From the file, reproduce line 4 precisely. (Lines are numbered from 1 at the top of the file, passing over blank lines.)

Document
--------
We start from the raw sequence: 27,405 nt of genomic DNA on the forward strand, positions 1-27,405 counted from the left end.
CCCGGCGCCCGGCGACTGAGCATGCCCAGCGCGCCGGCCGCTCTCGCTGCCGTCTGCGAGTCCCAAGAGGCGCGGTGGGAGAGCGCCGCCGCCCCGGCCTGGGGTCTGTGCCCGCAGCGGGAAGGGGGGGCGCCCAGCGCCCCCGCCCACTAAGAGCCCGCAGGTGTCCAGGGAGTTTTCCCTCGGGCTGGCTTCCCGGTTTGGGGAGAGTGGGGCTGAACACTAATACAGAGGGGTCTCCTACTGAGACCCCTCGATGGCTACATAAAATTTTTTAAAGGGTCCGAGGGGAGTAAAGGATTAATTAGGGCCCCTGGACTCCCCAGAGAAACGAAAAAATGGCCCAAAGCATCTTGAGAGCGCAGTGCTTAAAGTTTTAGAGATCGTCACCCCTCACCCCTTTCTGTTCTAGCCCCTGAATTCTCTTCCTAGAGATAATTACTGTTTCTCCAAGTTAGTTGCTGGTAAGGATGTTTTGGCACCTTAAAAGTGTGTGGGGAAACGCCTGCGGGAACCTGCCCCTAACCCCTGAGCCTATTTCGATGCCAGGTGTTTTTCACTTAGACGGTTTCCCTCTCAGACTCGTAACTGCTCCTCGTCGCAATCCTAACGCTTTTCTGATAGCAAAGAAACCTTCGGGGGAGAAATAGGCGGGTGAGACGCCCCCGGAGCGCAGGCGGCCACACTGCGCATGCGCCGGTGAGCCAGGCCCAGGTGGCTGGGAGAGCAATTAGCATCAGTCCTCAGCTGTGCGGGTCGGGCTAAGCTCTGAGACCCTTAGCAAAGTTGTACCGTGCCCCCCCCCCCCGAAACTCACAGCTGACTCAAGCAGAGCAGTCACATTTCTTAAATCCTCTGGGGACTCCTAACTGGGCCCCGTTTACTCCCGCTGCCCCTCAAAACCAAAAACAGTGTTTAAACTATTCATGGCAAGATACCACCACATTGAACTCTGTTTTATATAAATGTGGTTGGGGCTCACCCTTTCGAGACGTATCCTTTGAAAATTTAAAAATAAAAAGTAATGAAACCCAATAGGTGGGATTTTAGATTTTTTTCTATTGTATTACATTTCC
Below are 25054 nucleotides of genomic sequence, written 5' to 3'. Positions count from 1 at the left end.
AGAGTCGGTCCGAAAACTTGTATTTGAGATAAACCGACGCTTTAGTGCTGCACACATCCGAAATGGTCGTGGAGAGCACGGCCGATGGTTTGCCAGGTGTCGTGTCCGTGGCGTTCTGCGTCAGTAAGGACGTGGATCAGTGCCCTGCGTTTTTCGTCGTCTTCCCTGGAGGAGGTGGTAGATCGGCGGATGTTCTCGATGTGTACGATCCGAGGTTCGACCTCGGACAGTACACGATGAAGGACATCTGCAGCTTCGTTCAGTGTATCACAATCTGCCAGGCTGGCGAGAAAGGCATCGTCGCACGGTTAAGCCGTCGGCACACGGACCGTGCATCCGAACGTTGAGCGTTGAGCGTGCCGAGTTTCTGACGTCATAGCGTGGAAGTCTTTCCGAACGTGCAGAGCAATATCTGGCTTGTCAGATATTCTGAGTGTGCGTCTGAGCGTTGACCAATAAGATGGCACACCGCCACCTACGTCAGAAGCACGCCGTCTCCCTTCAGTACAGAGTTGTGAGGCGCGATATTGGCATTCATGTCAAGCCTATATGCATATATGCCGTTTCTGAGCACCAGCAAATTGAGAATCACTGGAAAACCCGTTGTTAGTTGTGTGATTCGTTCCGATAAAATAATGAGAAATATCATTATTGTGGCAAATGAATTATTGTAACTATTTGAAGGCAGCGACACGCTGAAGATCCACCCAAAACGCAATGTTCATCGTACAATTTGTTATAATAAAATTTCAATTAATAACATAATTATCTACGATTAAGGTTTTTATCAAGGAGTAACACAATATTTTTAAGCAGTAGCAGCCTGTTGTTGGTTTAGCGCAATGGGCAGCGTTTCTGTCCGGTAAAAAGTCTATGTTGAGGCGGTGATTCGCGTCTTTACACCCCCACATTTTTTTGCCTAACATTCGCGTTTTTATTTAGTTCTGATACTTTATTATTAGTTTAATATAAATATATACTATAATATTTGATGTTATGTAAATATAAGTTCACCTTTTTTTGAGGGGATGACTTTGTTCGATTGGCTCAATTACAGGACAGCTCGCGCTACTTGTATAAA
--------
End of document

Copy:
AGAGTCGGTCCGAAAACTTGTATTTGAGATAAACCGACGCTTTAGTGCTGCACACATCCGAAATGGTCGTGGAGAGCACGGCCGATGGTTTGCCAGGTGTCGTGTCCGTGGCGTTCTGCGTCAGTAAGGACGTGGATCAGTGCCCTGCGTTTTTCGTCGTCTTCCCTGGAGGAGGTGGTAGATCGGCGGATGTTCTCGATGTGTACGATCCGAGGTTCGACCTCGGACAGTACACGATGAAGGACATCTGCAGCTTCGTTCAGTGTATCACAATCTGCCAGGCTGGCGAGAAAGGCATCGTCGCACGGTTAAGCCGTCGGCACACGGACCGTGCATCCGAACGTTGAGCGTTGAGCGTGCCGAGTTTCTGACGTCATAGCGTGGAAGTCTTTCCGAACGTGCAGAGCAATATCTGGCTTGTCAGATATTCTGAGTGTGCGTCTGAGCGTTGACCAATAAGATGGCACACCGCCACCTACGTCAGAAGCACGCCGTCTCCCTTCAGTACAGAGTTGTGAGGCGCGATATTGGCATTCATGTCAAGCCTATATGCATATATGCCGTTTCTGAGCACCAGCAAATTGAGAATCACTGGAAAACCCGTTGTTAGTTGTGTGATTCGTTCCGATAAAATAATGAGAAATATCATTATTGTGGCAAATGAATTATTGTAACTATTTGAAGGCAGCGACACGCTGAAGATCCACCCAAAACGCAATGTTCATCGTACAATTTGTTATAATAAAATTTCAATTAATAACATAATTATCTACGATTAAGGTTTTTATCAAGGAGTAACACAATATTTTTAAGCAGTAGCAGCCTGTTGTTGGTTTAGCGCAATGGGCAGCGTTTCTGTCCGGTAAAAAGTCTATGTTGAGGCGGTGATTCGCGTCTTTACACCCCCACATTTTTTTGCCTAACATTCGCGTTTTTATTTAGTTCTGATACTTTATTATTAGTTTAATATAAATATATACTATAATATTTGATGTTATGTAAATATAAGTTCACCTTTTTTTGAGGGGATGACTTTGTTCGATTGGCTCAATTACAGGACAGCTCGCGCTACTTGTATAAA